I've mentioned before that 2018 has been a tumultuous year for my family. The one thing that remained constant and helped keep me from going completely mental was my photography. It grounded me and helped me work through the pain of loss. Photography has connected me to other good people, to my surroundings, and to the natural world. It is an extremely personal endeavor for me. I enjoy being alone with my camera and observing everything. Yet, photography has also made me more social. I've met many good people through it and I've also kept some great friends over the years who I met through photography.
I'm ordering these images backwards through 2018. I'm also not numbering them because there is no order of "least and most" favorite.
On to the images...
Of the Pere Marquette images, this one is my favorite. For me, the coal smoke and the flare from the light make the image. I also love this image because my dad loved trains so it was a nice way to remember him by going out for the day and chase this particular train.
The armour and the painterly style are two elements that were personal favorites this year.
Again, the painterly style, but in this image, it's the subject. I've been wanting to photograph my friend for some time. I've always envisioned him in such wardrobe from this period in time. He fits the look so well!
The eagle, the raven, and the deer carcass are not beautifully presented or composed. I hate the branch running through the image, but with nature, you sometimes have to act fast and photograph what you can. The later image from the same set is composed beautifully, but the action is missing. Therefore, the action image is my favorite from the set.
I'm not into "ruin porn." A lot of people love it and that's okay. We should not all like the same things. However, I did enjoy photographing this junkyard. I think it harkens back to my "reclaimed" series where I explored natural spaces that were ruined, but then nature took it back. Of the junkyard shoot, I think this teal bug was my favorite. The other thing that made this work for me is that i was particularly proud of the fact that when my original plan of shooting with my macro lens was ruined when the lens broke, I quickly changed plans and did a different take on the junkyard. It's always a good thing to think on your feet and troubleshoot a problem. I love coming up with solutions that work.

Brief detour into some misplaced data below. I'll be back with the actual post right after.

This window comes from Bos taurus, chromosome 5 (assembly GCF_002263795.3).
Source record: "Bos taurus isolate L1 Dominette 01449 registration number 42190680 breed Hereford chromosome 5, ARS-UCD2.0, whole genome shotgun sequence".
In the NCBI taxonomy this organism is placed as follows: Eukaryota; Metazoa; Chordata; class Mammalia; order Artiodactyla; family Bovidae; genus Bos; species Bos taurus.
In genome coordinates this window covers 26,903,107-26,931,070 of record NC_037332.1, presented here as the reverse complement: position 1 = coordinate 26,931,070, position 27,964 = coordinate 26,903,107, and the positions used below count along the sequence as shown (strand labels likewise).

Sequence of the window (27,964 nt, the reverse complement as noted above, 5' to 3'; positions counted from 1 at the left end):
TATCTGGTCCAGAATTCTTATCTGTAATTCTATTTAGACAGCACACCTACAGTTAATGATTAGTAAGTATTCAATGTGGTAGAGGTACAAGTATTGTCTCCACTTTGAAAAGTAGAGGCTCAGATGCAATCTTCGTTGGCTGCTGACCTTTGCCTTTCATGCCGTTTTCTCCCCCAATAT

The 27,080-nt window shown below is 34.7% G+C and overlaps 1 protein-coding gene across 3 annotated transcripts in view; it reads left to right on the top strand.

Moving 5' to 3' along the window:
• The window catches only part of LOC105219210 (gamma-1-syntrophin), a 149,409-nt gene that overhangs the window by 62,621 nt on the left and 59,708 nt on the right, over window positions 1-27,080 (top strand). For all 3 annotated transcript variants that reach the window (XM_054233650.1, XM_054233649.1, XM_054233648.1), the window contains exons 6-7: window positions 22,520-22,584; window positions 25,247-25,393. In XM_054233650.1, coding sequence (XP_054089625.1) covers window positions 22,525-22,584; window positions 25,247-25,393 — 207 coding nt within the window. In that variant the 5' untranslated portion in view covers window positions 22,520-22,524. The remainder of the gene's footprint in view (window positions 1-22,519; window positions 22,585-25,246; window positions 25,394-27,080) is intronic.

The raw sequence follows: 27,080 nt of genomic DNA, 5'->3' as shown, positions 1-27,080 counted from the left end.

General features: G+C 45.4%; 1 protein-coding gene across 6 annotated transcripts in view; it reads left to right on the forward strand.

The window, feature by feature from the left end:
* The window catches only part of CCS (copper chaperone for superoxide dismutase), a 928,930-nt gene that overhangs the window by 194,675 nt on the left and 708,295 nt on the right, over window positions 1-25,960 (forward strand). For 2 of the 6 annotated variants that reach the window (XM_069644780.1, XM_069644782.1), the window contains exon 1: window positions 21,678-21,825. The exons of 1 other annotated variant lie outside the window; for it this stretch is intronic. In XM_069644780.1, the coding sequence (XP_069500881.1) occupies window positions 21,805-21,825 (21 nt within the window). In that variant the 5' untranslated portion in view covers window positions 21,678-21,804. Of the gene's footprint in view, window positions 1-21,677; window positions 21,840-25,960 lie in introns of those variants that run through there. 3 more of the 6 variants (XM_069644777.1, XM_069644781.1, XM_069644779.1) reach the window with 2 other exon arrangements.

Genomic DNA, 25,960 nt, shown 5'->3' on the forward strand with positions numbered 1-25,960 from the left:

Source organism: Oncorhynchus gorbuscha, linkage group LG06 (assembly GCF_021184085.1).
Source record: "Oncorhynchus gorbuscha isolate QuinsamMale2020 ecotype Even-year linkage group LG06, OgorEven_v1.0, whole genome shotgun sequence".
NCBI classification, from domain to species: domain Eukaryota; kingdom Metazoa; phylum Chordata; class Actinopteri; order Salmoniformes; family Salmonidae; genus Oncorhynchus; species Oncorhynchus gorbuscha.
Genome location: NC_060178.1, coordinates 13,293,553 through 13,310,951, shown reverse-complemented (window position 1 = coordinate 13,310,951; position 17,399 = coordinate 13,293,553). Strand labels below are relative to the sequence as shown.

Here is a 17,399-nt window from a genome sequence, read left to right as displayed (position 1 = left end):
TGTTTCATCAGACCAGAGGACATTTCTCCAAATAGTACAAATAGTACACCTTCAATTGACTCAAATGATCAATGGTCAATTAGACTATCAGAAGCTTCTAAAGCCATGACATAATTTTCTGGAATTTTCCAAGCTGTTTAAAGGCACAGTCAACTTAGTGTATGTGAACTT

Ben as Prometheus is another favorite. In this case, I love it because I stretched my studio "divinity" series out into nature.
I was very excited and happy to photograph the endangered piping plover on their breeding ground. It was even more special because my son joined me on the adventure.
I had the honor of obtaining a permit for my bird photography on private property. It was a haven for birds. I loved every minute spent at this place. One of my favorites from one of my visits was this spotted sandpiper chick.
I spent hours watching this juvenile great blue heron fishing. It was a fascinating study of blue heron behavior and it was a test of patience, both the bird's and mine.
The female red-winged blackbird in mating display because blackbirds were the first birds I started really noticing mating behavior. In all my hikes, I focused on the larger birds and mammals. I don't know why. This year, after my dad died, I seemed to become more in tune with my surroundings. It's probably coincidence, but I'd like to think that in grief, we find something in ourselves that raises empathy and awareness. I mean, death is a part of life, but it's difficult to face. There has to be a lesson in there somewhere, right?